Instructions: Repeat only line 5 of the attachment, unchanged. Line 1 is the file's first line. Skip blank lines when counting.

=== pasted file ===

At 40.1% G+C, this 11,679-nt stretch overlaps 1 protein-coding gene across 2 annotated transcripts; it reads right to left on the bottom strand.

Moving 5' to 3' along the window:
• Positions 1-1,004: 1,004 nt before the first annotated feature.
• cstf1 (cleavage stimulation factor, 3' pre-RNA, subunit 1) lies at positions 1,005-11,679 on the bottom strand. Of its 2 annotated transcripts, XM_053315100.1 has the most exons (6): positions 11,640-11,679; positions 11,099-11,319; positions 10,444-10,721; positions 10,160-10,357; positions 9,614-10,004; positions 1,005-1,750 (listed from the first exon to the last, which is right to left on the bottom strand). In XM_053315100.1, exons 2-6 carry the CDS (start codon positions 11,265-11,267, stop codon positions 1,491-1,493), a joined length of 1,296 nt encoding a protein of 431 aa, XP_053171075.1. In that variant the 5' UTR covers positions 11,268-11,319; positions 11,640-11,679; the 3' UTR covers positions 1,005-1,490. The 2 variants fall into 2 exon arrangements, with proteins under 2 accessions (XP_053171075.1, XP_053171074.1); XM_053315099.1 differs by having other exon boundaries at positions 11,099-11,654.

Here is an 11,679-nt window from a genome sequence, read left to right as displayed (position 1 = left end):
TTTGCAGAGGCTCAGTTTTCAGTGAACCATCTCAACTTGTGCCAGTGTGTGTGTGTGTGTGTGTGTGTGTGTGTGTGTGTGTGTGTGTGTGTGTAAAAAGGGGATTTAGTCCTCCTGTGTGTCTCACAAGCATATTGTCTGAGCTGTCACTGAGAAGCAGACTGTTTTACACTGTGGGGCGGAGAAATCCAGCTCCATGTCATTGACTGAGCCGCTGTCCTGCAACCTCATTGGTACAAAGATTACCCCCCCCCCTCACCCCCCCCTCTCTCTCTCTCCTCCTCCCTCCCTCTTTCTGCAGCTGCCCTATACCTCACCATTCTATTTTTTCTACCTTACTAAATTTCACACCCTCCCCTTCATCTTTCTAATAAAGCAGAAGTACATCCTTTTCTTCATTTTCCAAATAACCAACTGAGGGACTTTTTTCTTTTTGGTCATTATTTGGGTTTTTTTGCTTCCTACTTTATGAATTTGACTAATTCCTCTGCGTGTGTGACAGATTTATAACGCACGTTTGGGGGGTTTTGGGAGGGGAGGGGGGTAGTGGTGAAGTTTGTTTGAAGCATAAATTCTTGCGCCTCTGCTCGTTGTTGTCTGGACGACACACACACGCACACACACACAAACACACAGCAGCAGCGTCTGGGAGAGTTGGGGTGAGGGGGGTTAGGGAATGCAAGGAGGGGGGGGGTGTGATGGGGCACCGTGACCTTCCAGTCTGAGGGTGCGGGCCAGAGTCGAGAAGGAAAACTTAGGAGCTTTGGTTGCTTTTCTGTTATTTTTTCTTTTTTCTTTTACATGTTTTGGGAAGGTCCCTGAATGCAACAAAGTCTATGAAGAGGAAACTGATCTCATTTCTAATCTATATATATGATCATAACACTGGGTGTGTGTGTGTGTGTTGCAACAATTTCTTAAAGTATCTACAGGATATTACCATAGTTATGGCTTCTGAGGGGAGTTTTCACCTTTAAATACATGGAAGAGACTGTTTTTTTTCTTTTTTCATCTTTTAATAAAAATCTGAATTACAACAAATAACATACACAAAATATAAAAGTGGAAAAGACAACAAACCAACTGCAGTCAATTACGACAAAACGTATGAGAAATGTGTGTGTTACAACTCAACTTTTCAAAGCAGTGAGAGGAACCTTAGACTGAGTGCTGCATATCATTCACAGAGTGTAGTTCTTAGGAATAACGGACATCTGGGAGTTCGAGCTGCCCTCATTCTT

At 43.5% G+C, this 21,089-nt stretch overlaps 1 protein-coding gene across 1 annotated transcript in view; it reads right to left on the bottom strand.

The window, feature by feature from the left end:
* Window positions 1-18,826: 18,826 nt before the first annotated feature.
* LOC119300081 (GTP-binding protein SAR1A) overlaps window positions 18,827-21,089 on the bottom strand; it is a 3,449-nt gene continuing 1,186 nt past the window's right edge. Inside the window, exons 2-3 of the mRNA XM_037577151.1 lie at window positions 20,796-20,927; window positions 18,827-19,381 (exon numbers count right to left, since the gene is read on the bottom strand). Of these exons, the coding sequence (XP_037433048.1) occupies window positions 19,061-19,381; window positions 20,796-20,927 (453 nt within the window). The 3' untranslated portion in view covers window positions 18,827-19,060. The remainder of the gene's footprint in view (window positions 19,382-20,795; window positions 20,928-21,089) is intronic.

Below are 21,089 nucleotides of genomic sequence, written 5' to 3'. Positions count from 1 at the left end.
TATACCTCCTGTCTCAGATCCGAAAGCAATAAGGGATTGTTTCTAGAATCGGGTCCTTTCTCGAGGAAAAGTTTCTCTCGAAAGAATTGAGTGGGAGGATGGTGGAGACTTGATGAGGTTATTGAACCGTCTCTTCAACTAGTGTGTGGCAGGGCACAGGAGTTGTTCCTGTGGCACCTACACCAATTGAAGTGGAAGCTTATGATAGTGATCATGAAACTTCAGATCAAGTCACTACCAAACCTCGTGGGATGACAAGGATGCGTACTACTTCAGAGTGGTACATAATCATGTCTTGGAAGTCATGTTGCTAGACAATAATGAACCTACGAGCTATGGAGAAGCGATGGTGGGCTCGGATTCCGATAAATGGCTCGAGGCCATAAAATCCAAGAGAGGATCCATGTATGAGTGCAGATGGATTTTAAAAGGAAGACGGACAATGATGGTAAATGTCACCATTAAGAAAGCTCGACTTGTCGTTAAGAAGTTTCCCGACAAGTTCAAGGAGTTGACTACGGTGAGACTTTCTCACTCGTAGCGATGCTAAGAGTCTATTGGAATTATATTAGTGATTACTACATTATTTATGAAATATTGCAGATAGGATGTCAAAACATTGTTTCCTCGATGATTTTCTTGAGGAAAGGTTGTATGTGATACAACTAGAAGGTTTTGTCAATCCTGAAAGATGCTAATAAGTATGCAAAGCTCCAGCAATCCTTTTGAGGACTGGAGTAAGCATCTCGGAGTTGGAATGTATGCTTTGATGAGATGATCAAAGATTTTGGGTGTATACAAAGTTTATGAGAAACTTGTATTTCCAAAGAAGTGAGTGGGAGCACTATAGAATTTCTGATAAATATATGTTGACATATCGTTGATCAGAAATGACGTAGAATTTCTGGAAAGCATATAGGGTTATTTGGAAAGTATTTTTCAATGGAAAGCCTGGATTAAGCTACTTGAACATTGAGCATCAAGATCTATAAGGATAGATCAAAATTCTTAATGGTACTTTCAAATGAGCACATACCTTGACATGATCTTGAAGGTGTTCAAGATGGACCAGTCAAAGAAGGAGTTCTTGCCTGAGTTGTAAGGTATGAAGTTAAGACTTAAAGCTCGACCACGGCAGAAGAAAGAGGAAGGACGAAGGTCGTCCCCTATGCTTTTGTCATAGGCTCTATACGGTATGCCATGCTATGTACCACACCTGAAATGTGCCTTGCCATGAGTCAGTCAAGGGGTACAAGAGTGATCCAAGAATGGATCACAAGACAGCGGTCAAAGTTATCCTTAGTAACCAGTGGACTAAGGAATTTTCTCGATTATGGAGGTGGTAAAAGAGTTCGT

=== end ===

Here is an 11,679-nt window from a genome sequence, read left to right as displayed (position 1 = left end):